Due to the single-ported nature of the color RAM the video hardware will attempt to show the overscan color during that time but will be interrupted every other pixel by DMA writes. This causes the video distortion you pointed out. The color data you are seeing is the new palette data for the next frame being written into color RAM over a short period of time. It isn't useful for the developers, it's just a limitation of the hardware.

This also manifests in games that do mid-frame color RAM changes such as the water levels in the Sonic games. You will see stationary dots of a solid color that flicker a bit and move up and down with the water level. Those dots come from the CPU writing in new color data and the single-ported RAM being unable to show the normally visible color at that location because the write has priority.

As dual port RAM is expensive there isn't a good solution for this. The TurboGrafx 16/PC Engine has a work-around where the last valid color shown prior to a color RAM write is latched and continuously output until the write finishes. This works well in the overscan area and isn't too bad for mid-frame writes as the pixel affected during a write will be a copy of its neighbor.

  • "data being written into the RAM by the CPU" ... does the CPU have direct access to the VDP RAM? AIUI, the display processor is an advanced variant of the TMS9918 (and therefore similar to late MSX consoles), and in other systems I've looked at that means that only the display processor has access to the RAM at all (it has an interface that lets the CPU ask it to make changes, but usually most changes are done via DMA to/from the main system memory). – Jules Jul 17 '18 at 0:54
  • That's correct, I didn't want to dig into the actual mechanism of memory access to keep things within the scope of OPs original question. When the CPU writes to a dedicated data port that data is loaded into a FIFO that is unloaded as soon as the VDP can access color RAM or video RAM which could be a short period of time (during vertical blank) or a long time (during the active display). While DMA is often used, regular CPU writes work fine too and games will mix DMA with unrolled loops of CPU writes, or won't use DMA at all and do everything manually. – raisin-wrangler Jul 17 '18 at 14:23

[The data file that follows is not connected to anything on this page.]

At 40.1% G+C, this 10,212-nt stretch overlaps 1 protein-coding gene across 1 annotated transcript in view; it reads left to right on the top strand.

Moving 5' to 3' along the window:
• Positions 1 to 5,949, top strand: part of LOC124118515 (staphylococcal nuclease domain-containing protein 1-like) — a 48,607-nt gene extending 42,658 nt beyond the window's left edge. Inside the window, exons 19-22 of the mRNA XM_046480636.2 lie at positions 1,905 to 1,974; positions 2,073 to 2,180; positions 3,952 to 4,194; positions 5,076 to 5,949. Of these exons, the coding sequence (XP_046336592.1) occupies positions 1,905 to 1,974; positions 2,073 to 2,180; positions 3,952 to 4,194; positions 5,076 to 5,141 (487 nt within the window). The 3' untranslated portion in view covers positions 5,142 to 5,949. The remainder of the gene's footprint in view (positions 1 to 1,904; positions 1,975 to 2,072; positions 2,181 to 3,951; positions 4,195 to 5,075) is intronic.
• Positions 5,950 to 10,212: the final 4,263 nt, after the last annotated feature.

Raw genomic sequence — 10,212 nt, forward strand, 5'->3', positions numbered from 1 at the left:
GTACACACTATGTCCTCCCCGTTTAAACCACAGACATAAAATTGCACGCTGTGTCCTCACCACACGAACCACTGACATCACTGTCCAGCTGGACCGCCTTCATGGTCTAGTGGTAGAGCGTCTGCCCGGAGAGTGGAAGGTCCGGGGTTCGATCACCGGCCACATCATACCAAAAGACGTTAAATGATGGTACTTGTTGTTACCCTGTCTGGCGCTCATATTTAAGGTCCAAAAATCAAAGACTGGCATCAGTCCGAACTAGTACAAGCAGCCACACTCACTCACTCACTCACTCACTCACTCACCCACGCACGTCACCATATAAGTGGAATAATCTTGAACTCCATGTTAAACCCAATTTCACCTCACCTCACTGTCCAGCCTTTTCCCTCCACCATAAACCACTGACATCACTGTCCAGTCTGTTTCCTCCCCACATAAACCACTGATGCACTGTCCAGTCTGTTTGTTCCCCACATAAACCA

• Re: the side topic of other similar machines, the Master System has exactly the same underlying mechanic of colour RAM that is not fast enough to read and to write during a single pixel clock, meaning that palette writes are visible as single pixels of noise; e.g. watch the bottom of the screen in-game in youtu.be/b68_wGrosX0 though the pixels are farther apart (slower CPU, no DMA). I really think this is the correct answer. – Tommy Oct 30 '18 at 21:51

Developers did occasionally use the overscan color as a profiling/debugging tool. By setting the overscan to a different color at the start of each major section of the game loop code, it was possible to see what proportion of a frame period was taken by different sections of game logic. You could also see how much time margin you had at different points in the game. If there was a crash, the overscan color would hint at which major section of the code was running at the time of the crash — ordinarily a developer running under a debugger would have much more information at hand, but a tester running a cartridge build might not.